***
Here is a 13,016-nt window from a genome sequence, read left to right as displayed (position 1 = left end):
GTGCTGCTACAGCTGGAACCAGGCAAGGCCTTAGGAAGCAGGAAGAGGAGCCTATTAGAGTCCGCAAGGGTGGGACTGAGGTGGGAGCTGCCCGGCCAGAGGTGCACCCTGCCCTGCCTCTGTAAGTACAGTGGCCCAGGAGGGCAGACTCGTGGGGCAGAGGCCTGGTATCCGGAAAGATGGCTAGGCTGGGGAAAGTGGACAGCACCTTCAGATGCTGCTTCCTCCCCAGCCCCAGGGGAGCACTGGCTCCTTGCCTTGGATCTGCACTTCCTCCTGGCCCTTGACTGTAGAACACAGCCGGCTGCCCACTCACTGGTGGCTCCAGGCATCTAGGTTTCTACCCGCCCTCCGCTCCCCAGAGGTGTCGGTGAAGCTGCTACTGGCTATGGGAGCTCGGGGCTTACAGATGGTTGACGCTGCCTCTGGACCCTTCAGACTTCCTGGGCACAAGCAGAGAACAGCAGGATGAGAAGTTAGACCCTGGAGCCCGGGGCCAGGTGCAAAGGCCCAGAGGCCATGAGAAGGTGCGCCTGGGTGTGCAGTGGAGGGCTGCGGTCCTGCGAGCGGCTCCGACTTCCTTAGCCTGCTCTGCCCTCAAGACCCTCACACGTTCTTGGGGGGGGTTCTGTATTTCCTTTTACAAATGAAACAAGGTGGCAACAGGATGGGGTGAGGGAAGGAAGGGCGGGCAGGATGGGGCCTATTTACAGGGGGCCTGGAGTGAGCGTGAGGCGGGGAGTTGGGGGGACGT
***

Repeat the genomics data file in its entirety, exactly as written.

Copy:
Here is a 13,016-nt window from a genome sequence, read left to right as displayed (position 1 = left end):
GTGCTGCTACAGCTGGAACCAGGCAAGGCCTTAGGAAGCAGGAAGAGGAGCCTATTAGAGTCCGCAAGGGTGGGACTGAGGTGGGAGCTGCCCGGCCAGAGGTGCACCCTGCCCTGCCTCTGTAAGTACAGTGGCCCAGGAGGGCAGACTCGTGGGGCAGAGGCCTGGTATCCGGAAAGATGGCTAGGCTGGGGAAAGTGGACAGCACCTTCAGATGCTGCTTCCTCCCCAGCCCCAGGGGAGCACTGGCTCCTTGCCTTGGATCTGCACTTCCTCCTGGCCCTTGACTGTAGAACACAGCCGGCTGCCCACTCACTGGTGGCTCCAGGCATCTAGGTTTCTACCCGCCCTCCGCTCCCCAGAGGTGTCGGTGAAGCTGCTACTGGCTATGGGAGCTCGGGGCTTACAGATGGTTGACGCTGCCTCTGGACCCTTCAGACTTCCTGGGCACAAGCAGAGAACAGCAGGATGAGAAGTTAGACCCTGGAGCCCGGGGCCAGGTGCAAAGGCCCAGAGGCCATGAGAAGGTGCGCCTGGGTGTGCAGTGGAGGGCTGCGGTCCTGCGAGCGGCTCCGACTTCCTTAGCCTGCTCTGCCCTCAAGACCCTCACACGTTCTTGGGGGGGGTTCTGTATTTCCTTTTACAAATGAAACAAGGTGGCAACAGGATGGGGTGAGGGAAGGAAGGGCGGGCAGGATGGGGCCTATTTACAGGGGGCCTGGAGTGAGCGTGAGGCGGGGAGTTGGGGGGACGT